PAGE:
Stupid and Contagious Review
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Heaven Albright and Brady Gilbert are both starting over. Brady, a 29-year-old record producer, has just escaped from a relationship that was bad enough to make him willingly give up his rent-controlled apartment to get away. He moves into a new apartment, where his neighbor is a crazy chick who reads his mail and steals his catalogs. That’s Heaven, a 25-year-old PR guru, who’s just lost her prestigious PR job—and has taken a job as a [really bad] waitress at a trendy New York restaurant in an attempt to pay the bills. When she’s not annoying restaurant patrons or reading Brady’s mail, she’s worrying about her own death. You see, Heaven is convinced that if she’s not married by the time she turns 27, she’ll die (just like Jimi Hendrix, Janis Joplin, Jim Morrison, and Kurt Cobain). And she’s only got 18 more months…

As Heaven tries to keep from getting fired from her waitressing job, Brady tries to sign a new band to his record label—which doesn’t, technically, have any bands. When he plans a trip to Los Angeles to check out a new band, Heaven decides to tag along. And while Heaven reconnects with an ex-boyfriend in LA, Brady plans a side-trip to Seattle, where he intends to find Howard Schultz, the founder of Starbucks, and sell him on Cinnamilk (the stuff left in the bowl after you eat cinnamon breakfast cereal), Brady’s latest brilliant invention.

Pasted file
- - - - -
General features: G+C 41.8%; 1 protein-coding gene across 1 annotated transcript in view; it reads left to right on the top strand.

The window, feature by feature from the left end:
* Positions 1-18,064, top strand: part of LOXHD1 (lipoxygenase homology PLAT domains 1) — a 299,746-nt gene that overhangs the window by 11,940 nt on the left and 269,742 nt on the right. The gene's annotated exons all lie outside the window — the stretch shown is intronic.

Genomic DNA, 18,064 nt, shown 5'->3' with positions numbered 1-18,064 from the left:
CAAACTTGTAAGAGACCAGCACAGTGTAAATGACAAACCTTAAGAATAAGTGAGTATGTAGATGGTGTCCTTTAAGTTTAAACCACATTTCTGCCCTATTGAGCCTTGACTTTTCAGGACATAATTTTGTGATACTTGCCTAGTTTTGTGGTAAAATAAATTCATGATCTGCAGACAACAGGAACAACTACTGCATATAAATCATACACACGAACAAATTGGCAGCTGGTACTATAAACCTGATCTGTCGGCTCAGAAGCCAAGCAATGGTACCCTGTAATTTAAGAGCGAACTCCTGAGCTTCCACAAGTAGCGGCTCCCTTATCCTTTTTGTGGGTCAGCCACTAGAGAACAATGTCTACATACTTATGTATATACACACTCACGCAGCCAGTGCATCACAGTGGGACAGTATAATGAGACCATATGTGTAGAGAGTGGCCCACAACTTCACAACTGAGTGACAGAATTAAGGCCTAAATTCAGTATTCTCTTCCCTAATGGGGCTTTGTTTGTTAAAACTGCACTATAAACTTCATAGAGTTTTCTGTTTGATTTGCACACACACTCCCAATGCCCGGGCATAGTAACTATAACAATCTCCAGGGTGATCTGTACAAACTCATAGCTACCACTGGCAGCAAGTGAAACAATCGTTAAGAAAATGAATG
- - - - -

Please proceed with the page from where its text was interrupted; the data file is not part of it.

Romantic comedies rarely have an original plot—and Stupid and Contagious is really no different. After all, it doesn’t take a genius to correctly guess what will happen to two characters who spend the greater part of the book getting on each other’s nerves.

But I’ve often said that the trick to chick lit (or chick flicks, too, for that matter) isn’t in writing an original story—it’s in taking the usual story and making it fun again. And Caprice Crane does that with flair—such flair, in fact, that you don’t even have to be a chick to enjoy it. Crane, a former head writer for MTV, creates two eccentric characters that, despite their bizarre (and sometimes annoying) tendencies, you can’t help but love. And their story, which switches from his point-of-view to hers with every new chapter, is hip and laugh-out-loud funny. Peppered with pop-culture references, Stupid and Contagious is a fun story about two clueless characters who somehow manage to find each other—and themselves. It’s guaranteed have you pulling out your worn-out Chuck Taylors and your favorite old mix tapes.

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